The grind of an 82-game NBA season can be a grueling, marathon of a slog. In today's NBA, some players cope with the physical toll of playing so often by taking advantage of load management, a relatively new tactic that's rankled some of the game's old guard.
For the 1997-98 Chicago Bulls, one player in particular needed to take some time to recharge: enigmatic forward Dennis Rodman.
In the third episode of ESPN's 10-part documentary The Last Dance, Michael Jordan recounts a story of a time when Rodman, who'd seen his role and responsibility expand during the absence of All-Star Scottie Pippen, wanted to take some time to re-group after Pippen returned from injury. That led to a meeting between Rodman, Jordan and coach Phil Jackson.
"When Scottie was out, Dennis was a model citizen, to the point where it was driving him f***ing insane," Jordan said. "So, when Scottie came back, Dennis wanted to take a vacation."
Pippen did not play that season until Jan. 10 while dealing with a leg injury. While he was out, Rodman enjoyed a productive stretch, averaging 5.2 points, 15.5 rebounds and 2.5 assists per game.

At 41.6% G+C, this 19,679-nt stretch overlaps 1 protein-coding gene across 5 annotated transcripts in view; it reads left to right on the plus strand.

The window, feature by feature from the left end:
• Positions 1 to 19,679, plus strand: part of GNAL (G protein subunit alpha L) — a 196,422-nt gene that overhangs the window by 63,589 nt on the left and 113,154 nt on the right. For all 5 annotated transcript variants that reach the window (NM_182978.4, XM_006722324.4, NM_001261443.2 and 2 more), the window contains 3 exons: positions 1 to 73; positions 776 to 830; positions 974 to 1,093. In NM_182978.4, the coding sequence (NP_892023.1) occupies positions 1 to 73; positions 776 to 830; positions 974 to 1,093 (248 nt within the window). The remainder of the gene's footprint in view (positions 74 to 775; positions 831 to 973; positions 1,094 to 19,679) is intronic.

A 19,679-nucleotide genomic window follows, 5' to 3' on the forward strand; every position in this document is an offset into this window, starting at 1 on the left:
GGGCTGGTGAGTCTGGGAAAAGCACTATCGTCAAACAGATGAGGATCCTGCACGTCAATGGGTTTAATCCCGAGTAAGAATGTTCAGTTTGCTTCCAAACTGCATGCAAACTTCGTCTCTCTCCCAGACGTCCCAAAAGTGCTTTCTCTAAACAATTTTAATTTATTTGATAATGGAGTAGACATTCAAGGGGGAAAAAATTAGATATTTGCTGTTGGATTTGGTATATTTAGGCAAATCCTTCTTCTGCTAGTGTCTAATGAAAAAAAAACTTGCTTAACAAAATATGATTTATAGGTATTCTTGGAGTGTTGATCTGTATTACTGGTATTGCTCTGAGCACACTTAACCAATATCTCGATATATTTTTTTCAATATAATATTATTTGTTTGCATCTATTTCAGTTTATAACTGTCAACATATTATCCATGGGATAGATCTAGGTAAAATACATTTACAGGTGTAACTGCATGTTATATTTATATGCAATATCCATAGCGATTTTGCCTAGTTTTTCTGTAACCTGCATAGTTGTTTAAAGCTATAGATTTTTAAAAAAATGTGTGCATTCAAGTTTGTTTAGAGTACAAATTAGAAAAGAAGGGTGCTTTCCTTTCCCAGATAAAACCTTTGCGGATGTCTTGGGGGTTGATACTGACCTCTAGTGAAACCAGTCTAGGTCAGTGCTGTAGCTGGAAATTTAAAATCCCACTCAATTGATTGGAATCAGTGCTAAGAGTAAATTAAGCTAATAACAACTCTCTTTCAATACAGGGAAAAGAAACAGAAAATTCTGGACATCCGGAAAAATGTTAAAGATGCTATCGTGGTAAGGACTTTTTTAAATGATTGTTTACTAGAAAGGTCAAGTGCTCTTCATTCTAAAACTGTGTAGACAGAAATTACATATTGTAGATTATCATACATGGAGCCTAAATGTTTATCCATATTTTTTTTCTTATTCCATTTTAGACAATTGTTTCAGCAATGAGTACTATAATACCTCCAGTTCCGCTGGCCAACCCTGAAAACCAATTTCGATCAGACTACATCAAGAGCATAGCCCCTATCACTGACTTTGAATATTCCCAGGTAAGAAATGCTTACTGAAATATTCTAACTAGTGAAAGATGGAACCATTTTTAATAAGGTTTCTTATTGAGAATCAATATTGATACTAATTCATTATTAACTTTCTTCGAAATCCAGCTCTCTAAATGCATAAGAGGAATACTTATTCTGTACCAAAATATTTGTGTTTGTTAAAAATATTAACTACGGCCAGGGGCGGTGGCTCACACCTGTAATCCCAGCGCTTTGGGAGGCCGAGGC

"Dennis says, 'I need a vacation.' And I look at Phil and say 'Phil, what do you mean? A vacation?' He says, 'He needs a vacation, he needs some time off to let loose,'" Jordan said. "I said, 'Look, Phil, let me tell you something, man. If anybody needs a f***ing vacation, I need a vacation.'"
"We look at Dennis and say, 'Dennis, what are you gonna do?' He says, 'Well, I need to go to Vegas.' (I said) 'Phil, you let this dude go to vacation, we're not gonna see him. You let him go to Vegas, we're definitely not gonna see him.' He looks at Dennis and says, 'Dennis, well, can your vacation be, like, 48 hours?' And Dennis is like, 'I got no other choice, I'll take whatever you can give me, I'll take the 48 hours.'"
Rodman played in all but two games that season—a home game against the Hornets on Jan. 21, and an away game at New Jersey on Jan. 23. The Bulls won both, beating Charlotte by 31 and the Nets by two.